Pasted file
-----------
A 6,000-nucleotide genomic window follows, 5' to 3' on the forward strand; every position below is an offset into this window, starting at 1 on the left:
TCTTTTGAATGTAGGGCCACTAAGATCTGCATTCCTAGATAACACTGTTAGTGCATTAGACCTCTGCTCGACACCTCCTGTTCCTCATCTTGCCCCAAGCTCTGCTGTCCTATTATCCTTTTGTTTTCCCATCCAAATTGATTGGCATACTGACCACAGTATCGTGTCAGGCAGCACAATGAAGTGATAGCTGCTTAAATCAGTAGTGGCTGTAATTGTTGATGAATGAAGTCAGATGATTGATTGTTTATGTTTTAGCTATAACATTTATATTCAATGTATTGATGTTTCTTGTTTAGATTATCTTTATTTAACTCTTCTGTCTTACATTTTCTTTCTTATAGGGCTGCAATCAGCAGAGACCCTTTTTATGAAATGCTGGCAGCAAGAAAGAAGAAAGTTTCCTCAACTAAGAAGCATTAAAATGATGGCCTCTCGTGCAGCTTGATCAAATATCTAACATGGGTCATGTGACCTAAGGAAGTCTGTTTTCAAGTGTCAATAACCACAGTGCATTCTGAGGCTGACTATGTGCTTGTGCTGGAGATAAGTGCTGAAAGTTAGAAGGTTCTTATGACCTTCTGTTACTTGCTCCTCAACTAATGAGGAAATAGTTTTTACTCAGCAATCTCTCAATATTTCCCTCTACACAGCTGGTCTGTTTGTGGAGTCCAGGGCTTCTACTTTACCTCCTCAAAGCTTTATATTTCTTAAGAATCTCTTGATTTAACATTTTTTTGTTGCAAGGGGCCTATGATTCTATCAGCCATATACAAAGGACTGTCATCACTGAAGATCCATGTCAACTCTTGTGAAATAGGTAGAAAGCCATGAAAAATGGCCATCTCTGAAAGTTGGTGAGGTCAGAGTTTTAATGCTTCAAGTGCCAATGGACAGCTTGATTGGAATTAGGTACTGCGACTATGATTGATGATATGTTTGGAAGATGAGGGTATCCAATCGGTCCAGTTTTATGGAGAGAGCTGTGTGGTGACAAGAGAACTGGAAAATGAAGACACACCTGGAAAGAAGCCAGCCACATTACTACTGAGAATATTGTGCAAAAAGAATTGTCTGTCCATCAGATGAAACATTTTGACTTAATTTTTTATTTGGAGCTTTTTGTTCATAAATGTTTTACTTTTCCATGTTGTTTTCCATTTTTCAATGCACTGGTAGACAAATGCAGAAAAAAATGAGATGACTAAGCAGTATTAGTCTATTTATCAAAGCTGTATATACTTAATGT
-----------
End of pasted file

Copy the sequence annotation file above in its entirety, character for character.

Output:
A 6,000-nucleotide genomic window follows, 5' to 3' on the forward strand; every position below is an offset into this window, starting at 1 on the left:
TCTTTTGAATGTAGGGCCACTAAGATCTGCATTCCTAGATAACACTGTTAGTGCATTAGACCTCTGCTCGACACCTCCTGTTCCTCATCTTGCCCCAAGCTCTGCTGTCCTATTATCCTTTTGTTTTCCCATCCAAATTGATTGGCATACTGACCACAGTATCGTGTCAGGCAGCACAATGAAGTGATAGCTGCTTAAATCAGTAGTGGCTGTAATTGTTGATGAATGAAGTCAGATGATTGATTGTTTATGTTTTAGCTATAACATTTATATTCAATGTATTGATGTTTCTTGTTTAGATTATCTTTATTTAACTCTTCTGTCTTACATTTTCTTTCTTATAGGGCTGCAATCAGCAGAGACCCTTTTTATGAAATGCTGGCAGCAAGAAAGAAGAAAGTTTCCTCAACTAAGAAGCATTAAAATGATGGCCTCTCGTGCAGCTTGATCAAATATCTAACATGGGTCATGTGACCTAAGGAAGTCTGTTTTCAAGTGTCAATAACCACAGTGCATTCTGAGGCTGACTATGTGCTTGTGCTGGAGATAAGTGCTGAAAGTTAGAAGGTTCTTATGACCTTCTGTTACTTGCTCCTCAACTAATGAGGAAATAGTTTTTACTCAGCAATCTCTCAATATTTCCCTCTACACAGCTGGTCTGTTTGTGGAGTCCAGGGCTTCTACTTTACCTCCTCAAAGCTTTATATTTCTTAAGAATCTCTTGATTTAACATTTTTTTGTTGCAAGGGGCCTATGATTCTATCAGCCATATACAAAGGACTGTCATCACTGAAGATCCATGTCAACTCTTGTGAAATAGGTAGAAAGCCATGAAAAATGGCCATCTCTGAAAGTTGGTGAGGTCAGAGTTTTAATGCTTCAAGTGCCAATGGACAGCTTGATTGGAATTAGGTACTGCGACTATGATTGATGATATGTTTGGAAGATGAGGGTATCCAATCGGTCCAGTTTTATGGAGAGAGCTGTGTGGTGACAAGAGAACTGGAAAATGAAGACACACCTGGAAAGAAGCCAGCCACATTACTACTGAGAATATTGTGCAAAAAGAATTGTCTGTCCATCAGATGAAACATTTTGACTTAATTTTTTATTTGGAGCTTTTTGTTCATAAATGTTTTACTTTTCCATGTTGTTTTCCATTTTTCAATGCACTGGTAGACAAATGCAGAAAAAAATGAGATGACTAAGCAGTATTAGTCTATTTATCAAAGCTGTATATACTTAATGT